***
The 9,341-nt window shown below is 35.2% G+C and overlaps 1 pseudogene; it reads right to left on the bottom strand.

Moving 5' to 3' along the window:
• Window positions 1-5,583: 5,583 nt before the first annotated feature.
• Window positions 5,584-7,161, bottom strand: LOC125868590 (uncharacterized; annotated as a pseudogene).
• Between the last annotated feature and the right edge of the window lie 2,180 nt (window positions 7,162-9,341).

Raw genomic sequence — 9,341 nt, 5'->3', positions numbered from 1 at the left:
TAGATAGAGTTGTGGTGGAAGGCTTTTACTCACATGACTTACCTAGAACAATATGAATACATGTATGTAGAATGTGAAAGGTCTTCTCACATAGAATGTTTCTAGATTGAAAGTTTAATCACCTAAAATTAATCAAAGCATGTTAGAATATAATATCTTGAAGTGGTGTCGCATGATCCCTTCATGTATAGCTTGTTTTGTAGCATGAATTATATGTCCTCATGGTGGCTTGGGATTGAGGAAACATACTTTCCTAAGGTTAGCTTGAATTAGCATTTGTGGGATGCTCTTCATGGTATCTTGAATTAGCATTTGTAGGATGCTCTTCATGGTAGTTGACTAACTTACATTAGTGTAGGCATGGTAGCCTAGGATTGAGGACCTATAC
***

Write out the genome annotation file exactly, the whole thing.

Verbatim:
The 9,341-nt window shown below is 35.2% G+C and overlaps 1 pseudogene; it reads right to left on the bottom strand.

Moving 5' to 3' along the window:
• Window positions 1-5,583: 5,583 nt before the first annotated feature.
• Window positions 5,584-7,161, bottom strand: LOC125868590 (uncharacterized; annotated as a pseudogene).
• Between the last annotated feature and the right edge of the window lie 2,180 nt (window positions 7,162-9,341).

Raw genomic sequence — 9,341 nt, 5'->3', positions numbered from 1 at the left:
TAGATAGAGTTGTGGTGGAAGGCTTTTACTCACATGACTTACCTAGAACAATATGAATACATGTATGTAGAATGTGAAAGGTCTTCTCACATAGAATGTTTCTAGATTGAAAGTTTAATCACCTAAAATTAATCAAAGCATGTTAGAATATAATATCTTGAAGTGGTGTCGCATGATCCCTTCATGTATAGCTTGTTTTGTAGCATGAATTATATGTCCTCATGGTGGCTTGGGATTGAGGAAACATACTTTCCTAAGGTTAGCTTGAATTAGCATTTGTGGGATGCTCTTCATGGTATCTTGAATTAGCATTTGTAGGATGCTCTTCATGGTAGTTGACTAACTTACATTAGTGTAGGCATGGTAGCCTAGGATTGAGGACCTATAC